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Natural resources of Sri Lanka : conditions and trends

This profile provides a comprehensive view of Sri Lanka's natural resources which are showing evidence of increasing environmental stress. Higher energy demands, a fast growing population and increasing urbanization could easily result in severe degradation of presently still abundant resources. Governmental institutions will soon be faced with a multitude of recently acquired environmental problems which will require strict legislation to promote sustainable development. A history of traditional resource management practices demonstrates the awareness of the Sri Lankan people of the dangers of resource depletion. Each natural resource is discussed in detail, both in present and projected conditions, along with the relevant institutional responses and experiences. Sri Lanka's surface and groundwater resources are threatened by annual droughts and floods, which together with occasional cyclones and landslides exacerbate an increasing water pollution problem. Well water supplies most rural community needs, with only a small percentage relying on surface water sources. Rehabilitation of centuries-old irrigation systems and improvements in water management are becoming increasingly necessary. Suggestions are given for the promotion of economically viable resource renewal and prevention of pollution and degradation. References for further information are given at the end of each chapter.

TitleNatural resources of Sri Lanka : conditions and trends
Publication TypeMiscellaneous
Year of Publication1991
AuthorsBaldwin, MF
Paginationxi, 280 p.: fig., tab., maps, photogr.
Date Published1991-01-01
PublisherNatural Resources, Energy and Science Authority of Sri Lanka
Place PublishedColombo, Sri Lanka
Keywordscab91/5, coasts, demography, economic aspects, energy, environmental degradation, forestry, institutional framework, land use, natural resources, policies, sri lanka, sustainable development, water pollution, water resources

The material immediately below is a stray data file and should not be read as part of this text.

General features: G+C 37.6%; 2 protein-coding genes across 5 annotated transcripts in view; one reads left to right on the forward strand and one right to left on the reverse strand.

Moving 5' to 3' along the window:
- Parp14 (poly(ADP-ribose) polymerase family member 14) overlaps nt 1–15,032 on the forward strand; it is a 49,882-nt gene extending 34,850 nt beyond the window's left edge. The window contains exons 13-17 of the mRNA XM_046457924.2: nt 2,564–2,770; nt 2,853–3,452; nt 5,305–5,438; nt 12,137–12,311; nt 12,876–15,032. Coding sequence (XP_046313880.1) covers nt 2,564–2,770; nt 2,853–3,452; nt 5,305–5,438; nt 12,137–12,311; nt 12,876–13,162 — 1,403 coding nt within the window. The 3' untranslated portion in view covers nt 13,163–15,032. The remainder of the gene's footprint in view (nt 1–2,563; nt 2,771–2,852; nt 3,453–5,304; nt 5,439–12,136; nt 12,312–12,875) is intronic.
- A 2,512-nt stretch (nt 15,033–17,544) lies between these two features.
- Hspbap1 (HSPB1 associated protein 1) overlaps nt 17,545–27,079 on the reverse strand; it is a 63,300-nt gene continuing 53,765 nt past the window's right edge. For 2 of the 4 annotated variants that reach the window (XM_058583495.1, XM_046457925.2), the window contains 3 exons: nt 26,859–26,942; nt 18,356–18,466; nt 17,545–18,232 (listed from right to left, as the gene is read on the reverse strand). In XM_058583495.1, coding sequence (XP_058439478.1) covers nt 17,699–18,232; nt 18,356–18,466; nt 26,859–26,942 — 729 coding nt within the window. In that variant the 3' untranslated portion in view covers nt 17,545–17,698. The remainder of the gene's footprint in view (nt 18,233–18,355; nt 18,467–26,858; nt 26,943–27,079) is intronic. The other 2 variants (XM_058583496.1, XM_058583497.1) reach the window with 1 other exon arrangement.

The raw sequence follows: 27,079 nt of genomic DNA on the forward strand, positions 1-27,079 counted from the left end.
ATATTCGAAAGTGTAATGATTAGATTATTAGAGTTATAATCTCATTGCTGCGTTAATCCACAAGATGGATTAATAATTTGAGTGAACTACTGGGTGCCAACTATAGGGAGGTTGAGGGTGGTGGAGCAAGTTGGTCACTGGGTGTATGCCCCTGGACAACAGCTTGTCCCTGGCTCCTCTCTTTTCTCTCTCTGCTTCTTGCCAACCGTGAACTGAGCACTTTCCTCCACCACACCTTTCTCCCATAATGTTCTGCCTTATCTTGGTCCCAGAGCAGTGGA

Abstract

This profile provides a comprehensive view of Sri Lanka's natural resources which are showing evidence of increasing environmental stress. Higher energy demands, a fast growing population and increasing urbanization could easily result in severe degradation of presently still abundant resources. Governmental institutions will soon be faced with a multitude of recently acquired environmental problems which will require strict legislation to promote sustainable development. A history of traditional resource management practices demonstrates the awareness of the Sri Lankan people of the dangers of resource depletion. Each natural resource is discussed in detail, both in present and projected conditions, along with the relevant institutional responses and experiences. Sri Lanka's surface and groundwater resources are threatened by annual droughts and floods, which together with occasional cyclones and landslides exacerbate an increasing water pollution problem. Well water supplies most rural community needs, with only a small percentage relying on surface water sources. Rehabilitation of centuries-old irrigation systems and improvements in water management are becoming increasingly necessary. Suggestions are given for the promotion of economically viable resource renewal and prevention of pollution and degradation. References for further information are given at the end of each chapter.

NotesIncludes references
Custom 1822

Disclaimer

The copyright of the documents on this site remains with the original publishers. The documents may therefore not be redistributed commercially without the permission of the original publishers.